People who are members of credit union are also owners of that credit union. That's why each member is also called a "member-owner."
Okay, that doesn't mean you can go to the credit union and use all of the supplies. It does mean that you can vote for the Board of Directors—and actually help decide what things will be like at your credit union. You usually have to be at least 18 years old to vote. (A board of directors is an organized body that controls or governs the affairs of an institution or association.)
Members have the power to guide a credit union's course of action and, if they aren't happy with what is done, the members can even replace the board of directors.
How is a credit union different from a bank?
Credit unions exist only to serve their members, but banks must make profits for their shareholders. (A shareholder is one who holds or owns a share or shares in a joint fund or property.)
Credit unions practice a one-member, one-vote philosophy for all elections. This is unlike for-profit financial institutions (such as banks) whose shareholders vote according to the number of shares of stock they own.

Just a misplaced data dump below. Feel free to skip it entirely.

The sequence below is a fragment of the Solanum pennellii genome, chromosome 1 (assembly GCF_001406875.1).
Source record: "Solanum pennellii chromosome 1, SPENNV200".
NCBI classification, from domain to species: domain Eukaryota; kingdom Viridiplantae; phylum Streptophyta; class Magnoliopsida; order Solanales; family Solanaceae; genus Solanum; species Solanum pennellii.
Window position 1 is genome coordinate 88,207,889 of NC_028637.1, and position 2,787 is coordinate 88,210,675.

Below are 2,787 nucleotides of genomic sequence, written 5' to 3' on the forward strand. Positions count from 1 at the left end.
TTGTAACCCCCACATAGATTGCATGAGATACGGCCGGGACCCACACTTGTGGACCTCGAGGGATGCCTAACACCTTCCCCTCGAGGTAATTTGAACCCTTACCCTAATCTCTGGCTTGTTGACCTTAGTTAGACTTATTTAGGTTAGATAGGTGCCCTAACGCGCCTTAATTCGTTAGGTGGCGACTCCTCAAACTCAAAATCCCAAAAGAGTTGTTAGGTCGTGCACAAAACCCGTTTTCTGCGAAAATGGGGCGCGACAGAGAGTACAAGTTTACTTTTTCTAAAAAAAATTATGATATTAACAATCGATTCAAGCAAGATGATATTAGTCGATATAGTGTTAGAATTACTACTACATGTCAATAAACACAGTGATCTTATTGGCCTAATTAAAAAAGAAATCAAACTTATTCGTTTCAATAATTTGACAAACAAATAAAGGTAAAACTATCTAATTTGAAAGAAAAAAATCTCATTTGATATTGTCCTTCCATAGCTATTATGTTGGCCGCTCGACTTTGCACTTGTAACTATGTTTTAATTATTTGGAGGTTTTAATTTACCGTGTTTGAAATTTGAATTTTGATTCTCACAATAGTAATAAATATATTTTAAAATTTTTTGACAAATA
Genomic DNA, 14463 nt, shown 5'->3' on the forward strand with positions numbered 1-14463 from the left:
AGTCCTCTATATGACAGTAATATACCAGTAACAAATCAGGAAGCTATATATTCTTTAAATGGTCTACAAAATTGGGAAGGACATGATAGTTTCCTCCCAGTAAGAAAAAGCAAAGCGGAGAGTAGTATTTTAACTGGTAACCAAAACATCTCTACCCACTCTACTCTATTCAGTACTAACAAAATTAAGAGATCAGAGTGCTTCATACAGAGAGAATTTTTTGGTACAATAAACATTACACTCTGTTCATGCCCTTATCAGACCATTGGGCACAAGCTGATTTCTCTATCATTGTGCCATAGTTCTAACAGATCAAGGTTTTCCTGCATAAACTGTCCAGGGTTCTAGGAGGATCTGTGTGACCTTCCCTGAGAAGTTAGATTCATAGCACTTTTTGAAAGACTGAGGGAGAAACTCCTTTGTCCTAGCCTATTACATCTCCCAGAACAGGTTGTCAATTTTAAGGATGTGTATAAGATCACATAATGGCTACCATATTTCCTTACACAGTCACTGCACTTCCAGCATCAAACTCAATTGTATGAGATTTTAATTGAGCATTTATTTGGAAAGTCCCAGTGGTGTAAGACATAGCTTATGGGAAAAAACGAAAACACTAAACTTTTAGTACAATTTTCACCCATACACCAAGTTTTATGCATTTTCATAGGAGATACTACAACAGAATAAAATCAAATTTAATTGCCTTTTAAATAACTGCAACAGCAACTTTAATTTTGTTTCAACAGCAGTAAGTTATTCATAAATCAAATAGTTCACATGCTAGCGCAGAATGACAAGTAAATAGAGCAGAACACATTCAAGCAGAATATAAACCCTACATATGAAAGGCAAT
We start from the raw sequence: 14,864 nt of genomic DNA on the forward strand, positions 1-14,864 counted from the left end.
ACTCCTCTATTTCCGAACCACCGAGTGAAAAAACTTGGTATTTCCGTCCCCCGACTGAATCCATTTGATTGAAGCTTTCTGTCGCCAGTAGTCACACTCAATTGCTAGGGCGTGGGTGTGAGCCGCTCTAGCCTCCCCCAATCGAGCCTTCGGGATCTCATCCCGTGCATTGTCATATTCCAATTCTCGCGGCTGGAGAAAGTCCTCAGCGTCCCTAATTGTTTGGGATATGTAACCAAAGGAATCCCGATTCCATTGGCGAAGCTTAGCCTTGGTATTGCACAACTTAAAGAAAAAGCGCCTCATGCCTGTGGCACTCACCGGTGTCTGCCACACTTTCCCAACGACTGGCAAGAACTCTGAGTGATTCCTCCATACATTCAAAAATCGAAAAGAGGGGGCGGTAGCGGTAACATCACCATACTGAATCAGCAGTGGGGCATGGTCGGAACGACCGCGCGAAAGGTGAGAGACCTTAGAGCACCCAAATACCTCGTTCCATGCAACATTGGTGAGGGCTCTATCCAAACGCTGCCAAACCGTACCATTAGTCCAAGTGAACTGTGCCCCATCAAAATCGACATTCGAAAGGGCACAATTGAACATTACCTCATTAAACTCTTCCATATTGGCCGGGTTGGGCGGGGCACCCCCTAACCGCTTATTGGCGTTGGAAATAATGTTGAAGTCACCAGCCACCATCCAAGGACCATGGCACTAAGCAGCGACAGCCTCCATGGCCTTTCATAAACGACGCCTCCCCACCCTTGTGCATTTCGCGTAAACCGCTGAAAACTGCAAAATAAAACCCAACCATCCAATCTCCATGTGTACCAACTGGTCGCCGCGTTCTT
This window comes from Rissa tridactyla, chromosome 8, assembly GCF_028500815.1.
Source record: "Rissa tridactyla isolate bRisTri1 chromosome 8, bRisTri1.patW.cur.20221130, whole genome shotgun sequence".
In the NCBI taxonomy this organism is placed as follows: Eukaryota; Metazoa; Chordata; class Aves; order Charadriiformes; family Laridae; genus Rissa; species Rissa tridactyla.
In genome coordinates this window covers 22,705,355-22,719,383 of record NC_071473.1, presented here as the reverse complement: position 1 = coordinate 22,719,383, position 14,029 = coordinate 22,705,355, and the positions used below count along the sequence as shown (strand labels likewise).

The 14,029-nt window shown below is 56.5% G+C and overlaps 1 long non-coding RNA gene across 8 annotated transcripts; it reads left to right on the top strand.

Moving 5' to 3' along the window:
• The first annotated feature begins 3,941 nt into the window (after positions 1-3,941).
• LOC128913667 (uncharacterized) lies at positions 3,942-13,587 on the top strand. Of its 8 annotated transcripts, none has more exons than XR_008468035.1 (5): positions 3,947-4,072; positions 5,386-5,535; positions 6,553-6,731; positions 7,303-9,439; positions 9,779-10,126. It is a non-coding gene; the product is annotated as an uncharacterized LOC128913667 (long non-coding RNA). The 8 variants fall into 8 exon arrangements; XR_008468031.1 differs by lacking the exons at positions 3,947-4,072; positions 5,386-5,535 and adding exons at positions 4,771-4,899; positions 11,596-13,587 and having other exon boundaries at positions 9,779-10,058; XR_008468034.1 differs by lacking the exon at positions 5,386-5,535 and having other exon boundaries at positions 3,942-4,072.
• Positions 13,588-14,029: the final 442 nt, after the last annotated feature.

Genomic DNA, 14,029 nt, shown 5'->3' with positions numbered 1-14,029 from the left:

Let's look at this example: Pretend the shareholders are just people with different amounts of money. If one person has $1.00, that person gets one vote. If another person has $5.00, that person gets five votes. If someone else has $100.00, that person gets 100 votes! Does that seem fair?
But in a credit union, all members are equal. Each member gets one vote. It doesn't matter if one member has more money than another member. All members have an equal say in what happens at their credit union. Now, that's fair!